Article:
Tuesday, October 25, 2011

I've Never Been Very Good at Lying (or hiding the truth)

This week we received some mail from the John Labatt Centre that looked like tickets. The problem was that it was addressed not to us, but the former residents of the house. We always roll our eyes at the fact that they haven't changed their address on things, but usually it is the understandable flyers or other things you might 'conveniently' forget to report an address change to. Why you would order tickets to an event and not make sure they were to your current address is beyond me. Perhaps they have an account and haven't ordered anything from there since they moved. I would imagine you would double check, but what do I know.

Anyways, this brought up the moral dilemma of what to do about this? We don't know their new address or what the tickets are for or anything like that. We're sick of writing 'moved' on a piece of mail every other day. Also, we have a hint of feeling like it's their fault for not paying attention when they ordered. Plus, when you've never met someone (it's another story on how that came about) there is no personal feeling attached to the name you see. In this case, we decided to open the tickets so we'd have the reference number and any other information and call the place to report we had received them by error. I would say this decision was about 95% good nature and 5% fueled by the vision of appearing at the event and awkwardly encountering the people at their seats that they had re-acquired the tickets for; or more likely getting all ready for the event and being told at the door that the tickets were invalid, due to the people calling and wondering the whereabouts of the tickets and the ensuing ones making these null and void.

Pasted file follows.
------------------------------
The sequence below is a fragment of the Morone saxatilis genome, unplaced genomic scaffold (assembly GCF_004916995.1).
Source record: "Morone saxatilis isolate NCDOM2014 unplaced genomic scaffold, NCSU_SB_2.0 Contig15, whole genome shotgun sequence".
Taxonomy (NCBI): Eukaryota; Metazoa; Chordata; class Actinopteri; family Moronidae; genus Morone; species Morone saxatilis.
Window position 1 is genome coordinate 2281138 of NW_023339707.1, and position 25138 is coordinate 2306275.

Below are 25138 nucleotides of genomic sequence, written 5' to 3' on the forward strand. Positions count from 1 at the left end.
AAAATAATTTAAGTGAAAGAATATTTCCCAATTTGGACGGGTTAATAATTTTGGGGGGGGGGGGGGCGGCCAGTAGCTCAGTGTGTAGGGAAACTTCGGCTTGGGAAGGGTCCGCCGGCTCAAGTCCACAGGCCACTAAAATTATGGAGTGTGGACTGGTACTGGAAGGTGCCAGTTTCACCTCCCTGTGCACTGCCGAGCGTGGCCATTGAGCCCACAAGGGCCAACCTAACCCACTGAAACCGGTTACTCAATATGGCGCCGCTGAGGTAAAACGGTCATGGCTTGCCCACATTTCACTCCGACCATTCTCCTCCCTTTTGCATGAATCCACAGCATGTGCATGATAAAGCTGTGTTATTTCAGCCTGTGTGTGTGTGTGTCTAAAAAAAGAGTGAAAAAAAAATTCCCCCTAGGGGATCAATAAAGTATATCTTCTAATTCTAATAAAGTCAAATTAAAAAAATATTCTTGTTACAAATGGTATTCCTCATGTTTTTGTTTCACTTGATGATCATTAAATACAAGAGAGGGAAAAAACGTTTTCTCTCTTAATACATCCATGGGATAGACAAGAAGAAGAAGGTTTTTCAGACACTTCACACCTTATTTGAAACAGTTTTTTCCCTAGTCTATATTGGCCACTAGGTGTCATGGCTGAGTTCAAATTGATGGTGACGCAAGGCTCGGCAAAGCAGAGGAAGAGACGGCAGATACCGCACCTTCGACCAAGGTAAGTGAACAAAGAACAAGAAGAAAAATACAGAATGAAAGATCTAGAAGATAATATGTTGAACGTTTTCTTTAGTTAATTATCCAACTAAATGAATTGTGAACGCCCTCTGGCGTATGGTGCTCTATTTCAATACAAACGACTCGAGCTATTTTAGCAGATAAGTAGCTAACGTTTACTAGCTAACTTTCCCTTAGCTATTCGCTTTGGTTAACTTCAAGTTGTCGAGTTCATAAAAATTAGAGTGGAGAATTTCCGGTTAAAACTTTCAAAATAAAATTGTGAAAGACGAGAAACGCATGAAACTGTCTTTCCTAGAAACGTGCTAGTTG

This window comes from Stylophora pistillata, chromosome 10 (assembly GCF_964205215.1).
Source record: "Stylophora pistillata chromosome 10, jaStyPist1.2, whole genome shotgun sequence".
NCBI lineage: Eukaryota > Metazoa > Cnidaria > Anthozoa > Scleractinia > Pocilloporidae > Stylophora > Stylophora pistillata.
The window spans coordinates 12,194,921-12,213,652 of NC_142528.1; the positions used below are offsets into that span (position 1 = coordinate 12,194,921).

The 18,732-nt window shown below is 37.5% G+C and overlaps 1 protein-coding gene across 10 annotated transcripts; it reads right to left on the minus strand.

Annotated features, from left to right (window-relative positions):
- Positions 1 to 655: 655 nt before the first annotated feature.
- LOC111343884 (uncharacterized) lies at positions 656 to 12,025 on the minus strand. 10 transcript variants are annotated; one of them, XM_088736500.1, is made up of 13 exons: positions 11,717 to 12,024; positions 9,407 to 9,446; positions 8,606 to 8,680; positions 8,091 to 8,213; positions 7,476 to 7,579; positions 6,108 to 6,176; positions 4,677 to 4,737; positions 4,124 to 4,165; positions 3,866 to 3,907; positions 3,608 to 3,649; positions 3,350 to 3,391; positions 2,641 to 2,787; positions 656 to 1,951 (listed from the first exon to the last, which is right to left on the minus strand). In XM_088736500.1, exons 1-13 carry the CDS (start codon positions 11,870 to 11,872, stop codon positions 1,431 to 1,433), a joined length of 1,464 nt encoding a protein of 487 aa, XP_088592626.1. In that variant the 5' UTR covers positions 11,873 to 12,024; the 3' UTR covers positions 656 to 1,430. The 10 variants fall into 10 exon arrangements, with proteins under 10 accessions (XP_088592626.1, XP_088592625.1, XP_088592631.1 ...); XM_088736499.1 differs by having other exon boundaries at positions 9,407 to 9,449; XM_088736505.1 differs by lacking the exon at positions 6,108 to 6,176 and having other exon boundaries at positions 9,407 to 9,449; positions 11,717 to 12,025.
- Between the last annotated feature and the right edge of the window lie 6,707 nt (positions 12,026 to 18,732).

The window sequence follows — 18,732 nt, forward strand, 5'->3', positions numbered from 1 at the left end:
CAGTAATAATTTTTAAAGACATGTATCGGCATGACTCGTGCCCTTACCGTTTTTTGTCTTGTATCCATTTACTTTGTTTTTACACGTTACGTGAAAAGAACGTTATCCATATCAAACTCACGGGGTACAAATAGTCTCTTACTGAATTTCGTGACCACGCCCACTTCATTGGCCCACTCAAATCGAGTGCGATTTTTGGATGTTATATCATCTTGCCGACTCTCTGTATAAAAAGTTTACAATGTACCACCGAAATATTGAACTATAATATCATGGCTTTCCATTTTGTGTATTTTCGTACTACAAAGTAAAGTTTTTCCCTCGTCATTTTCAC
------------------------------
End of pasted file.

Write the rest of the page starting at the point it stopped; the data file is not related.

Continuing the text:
This all reminded me of another story from when I was younger (maybe 12? 13?), a story I had actually thought about randomly just recently.

I was always the first home when I got home after school, my parents both working and my sister usually doing things with friends or at school. As this was the case, I always took the mail inside and left it on the table. I was a bit nosy when it came to things that were not simple white envelopes, so it certainly piqued my interest when a larger package from National Geographic arrived one day. It was addressed to the previous house owner who hadn't lived there for at least 6 or 7 years and I couldn't even recall the last time they had received mail. In my head I thought that if they really cared about stuff like this, they would have put in their new address. Also, I thought it wouldn't be much of a harm to take a peek to see what it is, most likely it would be some sort of sales pitch.